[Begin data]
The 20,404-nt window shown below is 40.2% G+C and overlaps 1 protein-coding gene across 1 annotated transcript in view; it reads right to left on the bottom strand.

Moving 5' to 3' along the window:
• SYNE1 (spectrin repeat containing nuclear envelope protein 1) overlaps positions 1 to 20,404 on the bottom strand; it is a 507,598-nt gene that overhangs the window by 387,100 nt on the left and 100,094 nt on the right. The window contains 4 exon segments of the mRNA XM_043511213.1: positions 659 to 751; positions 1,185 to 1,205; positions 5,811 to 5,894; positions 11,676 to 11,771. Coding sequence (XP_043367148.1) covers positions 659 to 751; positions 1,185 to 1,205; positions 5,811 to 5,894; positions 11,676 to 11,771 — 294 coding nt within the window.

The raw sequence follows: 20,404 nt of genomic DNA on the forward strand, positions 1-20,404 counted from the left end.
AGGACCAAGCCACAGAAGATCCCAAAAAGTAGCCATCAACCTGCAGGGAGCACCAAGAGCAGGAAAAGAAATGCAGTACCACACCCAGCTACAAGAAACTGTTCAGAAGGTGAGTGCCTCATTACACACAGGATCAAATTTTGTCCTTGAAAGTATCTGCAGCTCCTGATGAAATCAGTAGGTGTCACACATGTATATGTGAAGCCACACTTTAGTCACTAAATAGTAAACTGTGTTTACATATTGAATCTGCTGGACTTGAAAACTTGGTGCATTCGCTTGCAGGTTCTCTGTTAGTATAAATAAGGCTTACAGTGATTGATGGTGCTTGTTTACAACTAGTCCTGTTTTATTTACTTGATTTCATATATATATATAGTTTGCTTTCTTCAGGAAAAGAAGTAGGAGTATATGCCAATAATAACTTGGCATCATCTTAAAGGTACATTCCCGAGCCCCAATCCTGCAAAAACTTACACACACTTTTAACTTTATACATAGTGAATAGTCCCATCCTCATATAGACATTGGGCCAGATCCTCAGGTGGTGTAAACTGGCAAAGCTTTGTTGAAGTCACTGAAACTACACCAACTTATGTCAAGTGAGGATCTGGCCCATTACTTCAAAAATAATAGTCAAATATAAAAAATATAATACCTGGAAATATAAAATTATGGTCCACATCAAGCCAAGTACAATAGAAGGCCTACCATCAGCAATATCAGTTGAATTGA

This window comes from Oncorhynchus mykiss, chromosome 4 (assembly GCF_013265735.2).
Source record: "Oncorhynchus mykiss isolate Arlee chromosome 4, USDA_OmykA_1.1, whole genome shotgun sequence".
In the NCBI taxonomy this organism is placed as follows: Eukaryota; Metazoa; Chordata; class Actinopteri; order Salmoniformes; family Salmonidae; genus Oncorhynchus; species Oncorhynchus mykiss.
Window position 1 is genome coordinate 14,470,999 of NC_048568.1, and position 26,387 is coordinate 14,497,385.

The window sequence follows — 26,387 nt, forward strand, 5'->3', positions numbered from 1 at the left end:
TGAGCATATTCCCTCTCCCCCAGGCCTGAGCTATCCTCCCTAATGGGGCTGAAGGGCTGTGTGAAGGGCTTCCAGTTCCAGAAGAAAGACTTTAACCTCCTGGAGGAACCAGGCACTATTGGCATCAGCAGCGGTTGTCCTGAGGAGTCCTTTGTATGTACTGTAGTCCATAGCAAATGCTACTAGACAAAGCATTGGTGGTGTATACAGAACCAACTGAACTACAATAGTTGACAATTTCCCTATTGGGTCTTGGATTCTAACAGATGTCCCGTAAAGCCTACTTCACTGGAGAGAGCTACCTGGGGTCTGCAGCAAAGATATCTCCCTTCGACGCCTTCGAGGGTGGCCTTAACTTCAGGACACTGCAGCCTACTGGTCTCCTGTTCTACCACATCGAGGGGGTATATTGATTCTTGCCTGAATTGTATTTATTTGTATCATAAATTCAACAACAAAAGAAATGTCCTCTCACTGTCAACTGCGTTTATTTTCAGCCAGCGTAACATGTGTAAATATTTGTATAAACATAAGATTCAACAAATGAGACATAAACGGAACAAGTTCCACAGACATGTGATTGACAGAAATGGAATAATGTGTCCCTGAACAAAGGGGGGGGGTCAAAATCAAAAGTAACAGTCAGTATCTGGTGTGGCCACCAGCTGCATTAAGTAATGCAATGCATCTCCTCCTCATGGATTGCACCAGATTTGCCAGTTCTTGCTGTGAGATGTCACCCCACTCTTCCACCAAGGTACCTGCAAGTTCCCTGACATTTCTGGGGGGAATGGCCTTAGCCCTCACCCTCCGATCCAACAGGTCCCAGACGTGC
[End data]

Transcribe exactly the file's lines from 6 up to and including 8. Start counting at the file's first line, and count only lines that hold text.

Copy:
This window comes from Oncorhynchus mykiss, chromosome 4 (assembly GCF_013265735.2).
Source record: "Oncorhynchus mykiss isolate Arlee chromosome 4, USDA_OmykA_1.1, whole genome shotgun sequence".
In the NCBI taxonomy this organism is placed as follows: Eukaryota; Metazoa; Chordata; class Actinopteri; order Salmoniformes; family Salmonidae; genus Oncorhynchus; species Oncorhynchus mykiss.